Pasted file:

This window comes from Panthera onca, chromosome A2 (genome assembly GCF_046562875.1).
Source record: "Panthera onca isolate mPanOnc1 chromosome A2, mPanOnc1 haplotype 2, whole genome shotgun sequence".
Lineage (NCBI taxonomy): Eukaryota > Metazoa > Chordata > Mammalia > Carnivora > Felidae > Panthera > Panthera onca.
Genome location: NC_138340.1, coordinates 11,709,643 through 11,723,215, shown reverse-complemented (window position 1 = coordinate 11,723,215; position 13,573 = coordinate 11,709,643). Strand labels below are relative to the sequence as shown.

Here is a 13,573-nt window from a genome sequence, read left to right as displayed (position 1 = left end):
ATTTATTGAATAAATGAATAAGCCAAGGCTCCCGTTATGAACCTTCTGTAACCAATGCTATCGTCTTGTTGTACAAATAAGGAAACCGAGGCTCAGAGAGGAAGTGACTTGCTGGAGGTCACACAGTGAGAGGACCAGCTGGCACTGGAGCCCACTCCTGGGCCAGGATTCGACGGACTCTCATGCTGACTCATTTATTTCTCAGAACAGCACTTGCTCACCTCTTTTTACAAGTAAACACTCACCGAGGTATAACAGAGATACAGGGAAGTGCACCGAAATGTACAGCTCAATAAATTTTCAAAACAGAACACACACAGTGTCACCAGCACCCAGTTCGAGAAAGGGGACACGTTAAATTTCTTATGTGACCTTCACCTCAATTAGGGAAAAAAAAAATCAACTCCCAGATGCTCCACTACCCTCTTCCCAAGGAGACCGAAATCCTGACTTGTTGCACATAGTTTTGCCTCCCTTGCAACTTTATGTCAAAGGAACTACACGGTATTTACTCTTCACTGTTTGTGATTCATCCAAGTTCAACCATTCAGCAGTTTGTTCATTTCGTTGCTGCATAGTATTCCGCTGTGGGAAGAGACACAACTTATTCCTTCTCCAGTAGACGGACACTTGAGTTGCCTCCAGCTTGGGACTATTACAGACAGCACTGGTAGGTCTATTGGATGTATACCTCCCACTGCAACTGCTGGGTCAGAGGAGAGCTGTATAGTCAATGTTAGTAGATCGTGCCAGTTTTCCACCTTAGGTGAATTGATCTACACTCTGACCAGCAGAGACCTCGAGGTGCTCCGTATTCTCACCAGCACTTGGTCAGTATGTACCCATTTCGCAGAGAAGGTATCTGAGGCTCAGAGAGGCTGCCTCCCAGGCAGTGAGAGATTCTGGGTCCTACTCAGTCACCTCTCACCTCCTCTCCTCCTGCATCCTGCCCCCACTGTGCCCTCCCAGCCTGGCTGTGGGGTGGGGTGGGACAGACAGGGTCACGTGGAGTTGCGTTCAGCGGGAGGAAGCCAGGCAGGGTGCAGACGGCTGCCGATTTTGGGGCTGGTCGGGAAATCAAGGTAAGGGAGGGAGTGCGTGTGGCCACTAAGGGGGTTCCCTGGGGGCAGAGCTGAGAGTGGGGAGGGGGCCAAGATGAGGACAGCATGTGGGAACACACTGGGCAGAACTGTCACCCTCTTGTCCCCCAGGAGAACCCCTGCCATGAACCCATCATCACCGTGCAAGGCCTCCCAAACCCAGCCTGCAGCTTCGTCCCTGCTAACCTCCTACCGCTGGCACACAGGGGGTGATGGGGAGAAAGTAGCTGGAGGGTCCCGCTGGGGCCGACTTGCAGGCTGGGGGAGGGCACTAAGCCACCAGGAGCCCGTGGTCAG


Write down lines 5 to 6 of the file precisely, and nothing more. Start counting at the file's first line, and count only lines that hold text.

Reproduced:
Here is a 13,573-nt window from a genome sequence, read left to right as displayed (position 1 = left end):
ATTTATTGAATAAATGAATAAGCCAAGGCTCCCGTTATGAACCTTCTGTAACCAATGCTATCGTCTTGTTGTACAAATAAGGAAACCGAGGCTCAGAGAGGAAGTGACTTGCTGGAGGTCACACAGTGAGAGGACCAGCTGGCACTGGAGCCCACTCCTGGGCCAGGATTCGACGGACTCTCATGCTGACTCATTTATTTCTCAGAACAGCACTTGCTCACCTCTTTTTACAAGTAAACACTCACCGAGGTATAACAGAGATACAGGGAAGTGCACCGAAATGTACAGCTCAATAAATTTTCAAAACAGAACACACACAGTGTCACCAGCACCCAGTTCGAGAAAGGGGACACGTTAAATTTCTTATGTGACCTTCACCTCAATTAGGGAAAAAAAAAATCAACTCCCAGATGCTCCACTACCCTCTTCCCAAGGAGACCGAAATCCTGACTTGTTGCACATAGTTTTGCCTCCCTTGCAACTTTATGTCAAAGGAACTACACGGTATTTACTCTTCACTGTTTGTGATTCATCCAAGTTCAACCATTCAGCAGTTTGTTCATTTCGTTGCTGCATAGTATTCCGCTGTGGGAAGAGACACAACTTATTCCTTCTCCAGTAGACGGACACTTGAGTTGCCTCCAGCTTGGGACTATTACAGACAGCACTGGTAGGTCTATTGGATGTATACCTCCCACTGCAACTGCTGGGTCAGAGGAGAGCTGTATAGTCAATGTTAGTAGATCGTGCCAGTTTTCCACCTTAGGTGAATTGATCTACACTCTGACCAGCAGAGACCTCGAGGTGCTCCGTATTCTCACCAGCACTTGGTCAGTATGTACCCATTTCGCAGAGAAGGTATCTGAGGCTCAGAGAGGCTGCCTCCCAGGCAGTGAGAGATTCTGGGTCCTACTCAGTCACCTCTCACCTCCTCTCCTCCTGCATCCTGCCCCCACTGTGCCCTCCCAGCCTGGCTGTGGGGTGGGGTGGGACAGACAGGGTCACGTGGAGTTGCGTTCAGCGGGAGGAAGCCAGGCAGGGTGCAGACGGCTGCCGATTTTGGGGCTGGTCGGGAAATCAAGGTAAGGGAGGGAGTGCGTGTGGCCACTAAGGGGGTTCCCTGGGGGCAGAGCTGAGAGTGGGGAGGGGGCCAAGATGAGGACAGCATGTGGGAACACACTGGGCAGAACTGTCACCCTCTTGTCCCCCAGGAGAACCCCTGCCATGAACCCATCATCACCGTGCAAGGCCTCCCAAACCCAGCCTGCAGCTTCGTCCCTGCTAACCTCCTACCGCTGGCACACAGGGGGTGATGGGGAGAAAGTAGCTGGAGGGTCCCGCTGGGGCCGACTTGCAGGCTGGGGGAGGGCACTAAGCCACCAGGAGCCCGTGGTCAG